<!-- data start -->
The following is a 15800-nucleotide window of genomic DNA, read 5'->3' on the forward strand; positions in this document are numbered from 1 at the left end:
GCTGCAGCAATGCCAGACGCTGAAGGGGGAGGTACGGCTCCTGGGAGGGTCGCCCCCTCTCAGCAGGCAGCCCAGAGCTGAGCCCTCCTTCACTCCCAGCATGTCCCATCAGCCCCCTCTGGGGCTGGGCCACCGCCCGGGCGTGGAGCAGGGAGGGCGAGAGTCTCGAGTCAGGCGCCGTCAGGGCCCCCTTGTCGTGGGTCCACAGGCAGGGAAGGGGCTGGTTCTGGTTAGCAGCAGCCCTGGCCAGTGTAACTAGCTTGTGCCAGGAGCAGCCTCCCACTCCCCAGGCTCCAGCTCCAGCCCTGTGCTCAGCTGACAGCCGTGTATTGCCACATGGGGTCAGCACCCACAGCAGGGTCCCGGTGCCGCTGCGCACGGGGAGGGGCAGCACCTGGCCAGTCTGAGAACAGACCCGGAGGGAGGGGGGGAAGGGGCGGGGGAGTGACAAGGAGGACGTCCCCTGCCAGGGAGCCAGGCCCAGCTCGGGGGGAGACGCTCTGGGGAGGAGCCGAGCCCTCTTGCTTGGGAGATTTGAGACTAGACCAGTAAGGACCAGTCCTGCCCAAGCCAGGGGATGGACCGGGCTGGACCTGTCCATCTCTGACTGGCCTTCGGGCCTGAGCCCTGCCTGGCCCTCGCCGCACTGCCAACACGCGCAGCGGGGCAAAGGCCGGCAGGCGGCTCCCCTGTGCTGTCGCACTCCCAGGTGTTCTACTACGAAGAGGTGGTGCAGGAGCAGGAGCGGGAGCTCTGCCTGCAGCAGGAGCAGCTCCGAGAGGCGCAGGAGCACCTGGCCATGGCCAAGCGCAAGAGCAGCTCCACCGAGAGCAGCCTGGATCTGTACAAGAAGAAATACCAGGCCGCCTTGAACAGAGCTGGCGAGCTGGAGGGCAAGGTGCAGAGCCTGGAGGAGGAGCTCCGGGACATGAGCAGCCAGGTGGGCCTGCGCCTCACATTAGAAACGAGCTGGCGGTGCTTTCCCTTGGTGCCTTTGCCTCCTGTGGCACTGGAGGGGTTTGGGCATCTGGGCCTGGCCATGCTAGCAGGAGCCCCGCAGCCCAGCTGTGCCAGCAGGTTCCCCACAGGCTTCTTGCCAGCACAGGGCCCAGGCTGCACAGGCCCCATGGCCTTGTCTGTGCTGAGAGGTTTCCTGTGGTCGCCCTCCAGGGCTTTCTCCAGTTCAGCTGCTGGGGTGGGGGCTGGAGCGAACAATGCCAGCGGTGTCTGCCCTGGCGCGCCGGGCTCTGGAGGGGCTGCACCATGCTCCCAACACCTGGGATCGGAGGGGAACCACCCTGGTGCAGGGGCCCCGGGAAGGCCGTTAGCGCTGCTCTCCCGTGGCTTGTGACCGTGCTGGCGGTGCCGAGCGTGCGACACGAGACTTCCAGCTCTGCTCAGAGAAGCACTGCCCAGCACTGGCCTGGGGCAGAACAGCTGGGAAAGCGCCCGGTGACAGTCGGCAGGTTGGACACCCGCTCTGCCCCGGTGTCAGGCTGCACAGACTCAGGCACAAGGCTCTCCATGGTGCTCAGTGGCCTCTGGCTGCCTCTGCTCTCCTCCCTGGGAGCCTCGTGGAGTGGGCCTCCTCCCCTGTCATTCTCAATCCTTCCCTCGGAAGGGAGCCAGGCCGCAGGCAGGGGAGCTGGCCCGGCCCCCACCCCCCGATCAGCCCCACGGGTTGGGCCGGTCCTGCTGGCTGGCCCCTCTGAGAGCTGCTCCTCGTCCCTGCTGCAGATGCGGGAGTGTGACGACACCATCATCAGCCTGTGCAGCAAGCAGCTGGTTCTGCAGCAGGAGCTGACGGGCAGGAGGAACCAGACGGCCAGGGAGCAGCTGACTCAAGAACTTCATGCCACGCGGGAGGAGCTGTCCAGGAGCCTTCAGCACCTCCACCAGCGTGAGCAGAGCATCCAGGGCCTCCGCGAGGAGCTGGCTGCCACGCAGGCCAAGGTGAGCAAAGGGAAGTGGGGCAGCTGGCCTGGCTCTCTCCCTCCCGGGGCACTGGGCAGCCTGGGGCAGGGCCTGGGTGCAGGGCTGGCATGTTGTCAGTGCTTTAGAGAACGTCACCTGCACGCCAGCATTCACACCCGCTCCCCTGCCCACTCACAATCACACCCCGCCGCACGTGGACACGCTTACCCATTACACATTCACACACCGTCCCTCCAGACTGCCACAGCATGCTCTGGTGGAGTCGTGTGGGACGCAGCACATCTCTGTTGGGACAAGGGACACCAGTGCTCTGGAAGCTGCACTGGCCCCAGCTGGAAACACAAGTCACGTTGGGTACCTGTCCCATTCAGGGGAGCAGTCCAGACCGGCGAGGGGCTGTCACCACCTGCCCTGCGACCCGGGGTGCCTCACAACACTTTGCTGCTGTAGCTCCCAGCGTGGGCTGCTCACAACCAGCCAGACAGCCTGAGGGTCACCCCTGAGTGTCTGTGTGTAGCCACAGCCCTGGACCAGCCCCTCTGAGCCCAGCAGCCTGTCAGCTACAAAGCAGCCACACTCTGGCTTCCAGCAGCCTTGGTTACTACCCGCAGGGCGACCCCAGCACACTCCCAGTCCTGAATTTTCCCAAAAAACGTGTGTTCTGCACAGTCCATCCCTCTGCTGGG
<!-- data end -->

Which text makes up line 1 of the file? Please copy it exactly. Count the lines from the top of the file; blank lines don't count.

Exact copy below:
The following is a 15800-nucleotide window of genomic DNA, read 5'->3' on the forward strand; positions in this document are numbered from 1 at the left end: